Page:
Antica Tindari is situated in an area of great tourist and archaeological attraction
Tyndaris was situated on a bold and lofty hill standing out as a promontory into the spacious bay of the Tyrrhenian Sea bounded by the Punta di Milazzo on the east, and the Capo Calavà on the west.
By the 19th century, the site of Tyndaris was wholly deserted, but the name was retained by a church, which crowned the most elevated point of the hill on which the city formerly stood, and was still called the Madonna di Tindari. It is c. 180 m above the sea-level, and forms a conspicuous landmark to sailors. Considerable ruins of the ancient city, are also visible. It occupied the whole plateau or summit of the hill, and the remains of the ancient walls may be traced, at intervals, all round the brow of the cliffs, except in one part, facing the sea, where the cliff is now quite precipitous. The chief monuments, of which the ruins are still extant within the circuit of the walls, are: the theatre, of which the remains are in imperfect condition, but sufficient to show that it was not of large size, and apparently of Roman construction, or at least, like that of Tauromenium, rebuilt in Roman times upon the Greek foundations; a large edifice with two handsome stone arches, commonly called a Gymnasium, but the real purpose of which is very difficult to determine; several other edifices of Roman times, but of wholly uncertain character, a mosaic pavement, and some Roman tombs.The Black Madonna of Tindari, with the inscription NIGRA SUM SED FORMOSA, numerous others inscription, fragments of sculpture, and architectural decorations, as well as coins, vases, etc. have also been discovered on the site.
Inside the church is an effigy of the "Black Madonna", a wooden sculpture perhaps from Syria or Egypt, where it was carved around the 12th century.The sanctuary is situated at the eastern end of the promontory, overlooking the sea at the ancient acropolis, where a small church was built on the ruins of the abandoned town. The church was destroyed in 1544 by Algerian pirates, then rebuilt between 1552 and 1598. The sanctuary was more recently rebuilt again.
Another major monument in Tindari is the theatre, built in Greek times between the end of the 4th and 3rd centuries BC, which could hold about 3,000 people.Originally the arena was surrounded by a high podium, which may have reached 2.5 meters in order to protect the public from the dangers of the gladiatorial ludi (“games”).At the edge of the orchestra there is a stage of Hellenistic origin, with a diameter of about 18 meters. The façade, 12 meters high, was decorated with three rows of statues and Doric columns, as shown by the model presented in the Museum.
Local legend tells that the lagoon was created after a pilgrim who came to see the Madonna refused to pray to the Madonna because she was black. The woman accidentally dropped her baby into the ocean and the Madonna made the land rise to save the baby. The sands of Marinello have taken shape of the profile of the Madonna.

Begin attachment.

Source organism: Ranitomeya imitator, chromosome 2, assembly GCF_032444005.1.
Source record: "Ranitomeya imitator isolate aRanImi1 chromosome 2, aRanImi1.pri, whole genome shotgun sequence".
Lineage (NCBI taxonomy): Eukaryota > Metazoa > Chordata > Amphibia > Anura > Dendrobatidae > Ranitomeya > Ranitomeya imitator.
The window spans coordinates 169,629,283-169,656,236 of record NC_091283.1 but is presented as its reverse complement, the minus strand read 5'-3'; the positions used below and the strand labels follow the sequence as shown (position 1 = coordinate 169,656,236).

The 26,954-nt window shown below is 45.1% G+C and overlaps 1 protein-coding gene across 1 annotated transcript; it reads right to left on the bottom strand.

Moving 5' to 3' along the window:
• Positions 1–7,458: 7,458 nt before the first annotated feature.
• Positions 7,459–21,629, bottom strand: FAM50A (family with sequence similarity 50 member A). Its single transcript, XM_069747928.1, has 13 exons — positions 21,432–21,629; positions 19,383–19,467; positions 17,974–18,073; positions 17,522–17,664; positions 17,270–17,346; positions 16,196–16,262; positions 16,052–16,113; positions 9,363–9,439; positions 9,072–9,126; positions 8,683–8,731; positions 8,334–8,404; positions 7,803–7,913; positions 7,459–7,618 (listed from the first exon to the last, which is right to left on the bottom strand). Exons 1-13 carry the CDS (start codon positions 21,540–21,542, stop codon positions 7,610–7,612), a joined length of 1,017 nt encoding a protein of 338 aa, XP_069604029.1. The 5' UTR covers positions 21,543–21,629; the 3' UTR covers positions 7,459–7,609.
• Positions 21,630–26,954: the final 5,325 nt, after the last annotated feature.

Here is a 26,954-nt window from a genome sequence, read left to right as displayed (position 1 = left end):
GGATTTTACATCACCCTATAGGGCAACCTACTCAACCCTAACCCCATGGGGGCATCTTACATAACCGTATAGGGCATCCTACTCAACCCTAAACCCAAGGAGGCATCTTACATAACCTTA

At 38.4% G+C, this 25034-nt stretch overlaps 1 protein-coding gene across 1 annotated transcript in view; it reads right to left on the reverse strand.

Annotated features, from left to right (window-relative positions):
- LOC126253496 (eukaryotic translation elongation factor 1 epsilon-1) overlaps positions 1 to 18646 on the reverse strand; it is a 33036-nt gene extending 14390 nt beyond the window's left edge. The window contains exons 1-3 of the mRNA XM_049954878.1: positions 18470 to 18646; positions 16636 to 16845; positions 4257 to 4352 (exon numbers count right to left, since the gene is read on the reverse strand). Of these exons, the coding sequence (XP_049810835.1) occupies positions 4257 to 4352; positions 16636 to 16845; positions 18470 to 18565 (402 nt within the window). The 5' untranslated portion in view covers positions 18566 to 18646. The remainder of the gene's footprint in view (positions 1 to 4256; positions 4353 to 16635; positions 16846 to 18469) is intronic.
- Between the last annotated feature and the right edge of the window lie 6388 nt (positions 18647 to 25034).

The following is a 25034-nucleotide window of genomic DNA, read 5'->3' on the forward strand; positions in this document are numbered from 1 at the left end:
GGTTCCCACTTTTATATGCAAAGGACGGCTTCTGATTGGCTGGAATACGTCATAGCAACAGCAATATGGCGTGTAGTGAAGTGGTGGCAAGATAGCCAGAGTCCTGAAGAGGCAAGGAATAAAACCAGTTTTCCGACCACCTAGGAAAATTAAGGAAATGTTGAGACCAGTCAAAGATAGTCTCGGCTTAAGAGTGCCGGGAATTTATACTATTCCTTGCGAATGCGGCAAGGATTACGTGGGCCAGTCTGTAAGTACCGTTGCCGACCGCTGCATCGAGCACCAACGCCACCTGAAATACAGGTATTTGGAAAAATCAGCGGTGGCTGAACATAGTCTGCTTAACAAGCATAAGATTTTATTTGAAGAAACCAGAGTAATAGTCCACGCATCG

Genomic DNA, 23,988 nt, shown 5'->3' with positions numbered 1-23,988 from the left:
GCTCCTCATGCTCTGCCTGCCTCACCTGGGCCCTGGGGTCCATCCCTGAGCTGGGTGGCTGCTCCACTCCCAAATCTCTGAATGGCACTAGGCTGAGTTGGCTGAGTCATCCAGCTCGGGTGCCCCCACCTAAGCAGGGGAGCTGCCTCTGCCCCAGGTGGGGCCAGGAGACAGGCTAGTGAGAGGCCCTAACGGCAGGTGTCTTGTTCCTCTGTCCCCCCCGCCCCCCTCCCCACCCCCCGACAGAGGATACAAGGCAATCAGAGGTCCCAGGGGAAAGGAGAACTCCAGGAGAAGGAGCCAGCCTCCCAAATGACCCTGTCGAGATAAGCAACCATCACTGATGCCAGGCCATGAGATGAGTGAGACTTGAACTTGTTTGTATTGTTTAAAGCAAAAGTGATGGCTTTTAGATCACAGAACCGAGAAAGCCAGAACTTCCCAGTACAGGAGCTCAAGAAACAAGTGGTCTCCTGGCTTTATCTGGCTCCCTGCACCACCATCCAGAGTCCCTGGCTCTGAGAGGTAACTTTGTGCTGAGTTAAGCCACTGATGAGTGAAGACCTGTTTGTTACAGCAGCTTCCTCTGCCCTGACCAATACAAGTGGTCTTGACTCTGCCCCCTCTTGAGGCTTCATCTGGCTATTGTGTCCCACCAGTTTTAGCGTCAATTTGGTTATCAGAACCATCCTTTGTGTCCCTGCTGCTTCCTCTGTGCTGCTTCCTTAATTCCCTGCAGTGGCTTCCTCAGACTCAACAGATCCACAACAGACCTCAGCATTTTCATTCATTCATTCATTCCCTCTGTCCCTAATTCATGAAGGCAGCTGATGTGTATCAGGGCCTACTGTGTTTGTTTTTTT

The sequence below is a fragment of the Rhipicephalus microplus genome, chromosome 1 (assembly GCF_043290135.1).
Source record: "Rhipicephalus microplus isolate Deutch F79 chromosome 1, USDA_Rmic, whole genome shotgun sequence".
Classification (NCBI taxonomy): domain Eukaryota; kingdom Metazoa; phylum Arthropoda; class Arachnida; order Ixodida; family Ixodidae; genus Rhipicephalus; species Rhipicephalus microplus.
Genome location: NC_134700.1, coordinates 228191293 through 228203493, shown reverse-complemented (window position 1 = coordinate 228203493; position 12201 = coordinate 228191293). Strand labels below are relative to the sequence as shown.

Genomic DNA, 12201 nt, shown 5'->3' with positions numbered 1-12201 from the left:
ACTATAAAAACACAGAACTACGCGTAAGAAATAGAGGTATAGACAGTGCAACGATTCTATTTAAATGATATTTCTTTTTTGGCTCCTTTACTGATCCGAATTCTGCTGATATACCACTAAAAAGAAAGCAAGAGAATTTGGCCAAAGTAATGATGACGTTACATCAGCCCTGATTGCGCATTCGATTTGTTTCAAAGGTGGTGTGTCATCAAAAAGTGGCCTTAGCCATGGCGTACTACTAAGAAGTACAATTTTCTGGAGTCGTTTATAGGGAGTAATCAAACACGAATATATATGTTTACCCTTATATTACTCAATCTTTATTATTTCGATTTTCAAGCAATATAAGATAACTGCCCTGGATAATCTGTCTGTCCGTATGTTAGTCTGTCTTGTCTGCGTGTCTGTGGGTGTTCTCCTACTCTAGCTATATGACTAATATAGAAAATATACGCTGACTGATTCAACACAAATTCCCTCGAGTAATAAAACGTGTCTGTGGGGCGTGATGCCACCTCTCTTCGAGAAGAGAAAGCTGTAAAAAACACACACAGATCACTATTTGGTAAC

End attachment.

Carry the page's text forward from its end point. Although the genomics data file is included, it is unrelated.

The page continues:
Aeolian Islands are seven islands in the Tyrrhenian sea in the province of Messina, all of volcanic origin: Alicudi, Filicudi, Panarea, Stromboli, Salina, Lipari and Volcano, the nearest island to Patti.
The Aeolian Islands in Italian Isole Eolie, are a volcanic archipelago in the Tyrrhenian Sea north of Sicily. They are a popular tourist destination in the summer, and attract a lot of visitors annually. The largest island is Lipari, the other islands each one different from the others include Volcano famous for its fango (mud) baths, Salina, Stromboli with a still active volcano, Filicudi, Alicudi, Panarea and Basiluzzo. The atmosphere in the islans is nonetheless universally wonderful. However, quite apart from the amazing scenery, history, culture, and climate, the islands also offer a whole host of more specific attractions to suit every taste. There are no cars and no city noises, you can feel apart from the real world, in some cases only recently was brought electricity.There are frequent car ferries and much quicker hydrofoils from Milazzo half an hour away from Patti. Most call first at Lipari, and then proceed to the other islands. Ferries are frequent but the Aeolian Islands are quite remote, which is part of their appeal. No air travel is available to the archipelago.
CAPO CALAVÀ BEACH
This long, narrow stretch of sandy beach lies between two tall rocky outcroppings that meet behind the beach, one of the most beautiful of all north Sicily. Visitors access the location on foot via steep paths through the hills. The beachfront consists of a combination of sand and fine pebbles. The water is sky blue and clear and perfect for swimming or snorkeling. The landscape that surrounds the area is very picturesque.Particularly suggestive is sunset time because unlike the Gulf of Patti, once you exceed the tip of Cape Calavà the sun sets over the stunning Tyrrhenian Sea.
SANTO STEFANO DI CAMASTRA
Santo Stefano di Camastra, one hour away from Patti, is a very famous center for hand-painted ceramics, along the main street there are countless workshops where to buy artifacts and gifts and admire the craftsmen working.Near Santo Stefano you can find La Fiumara dell’Arte, this remarkable project, is a sort of open-air museum, displaying contemporary sculpture all along the Tusa stream. Leave Santo Stefano di Camastra and follow the SS 113 towards Palermo. Throughout the entire route leading up into the Nebrodi, you can enjoy stunning panoramic views. The town is still part of Nebrodi Park.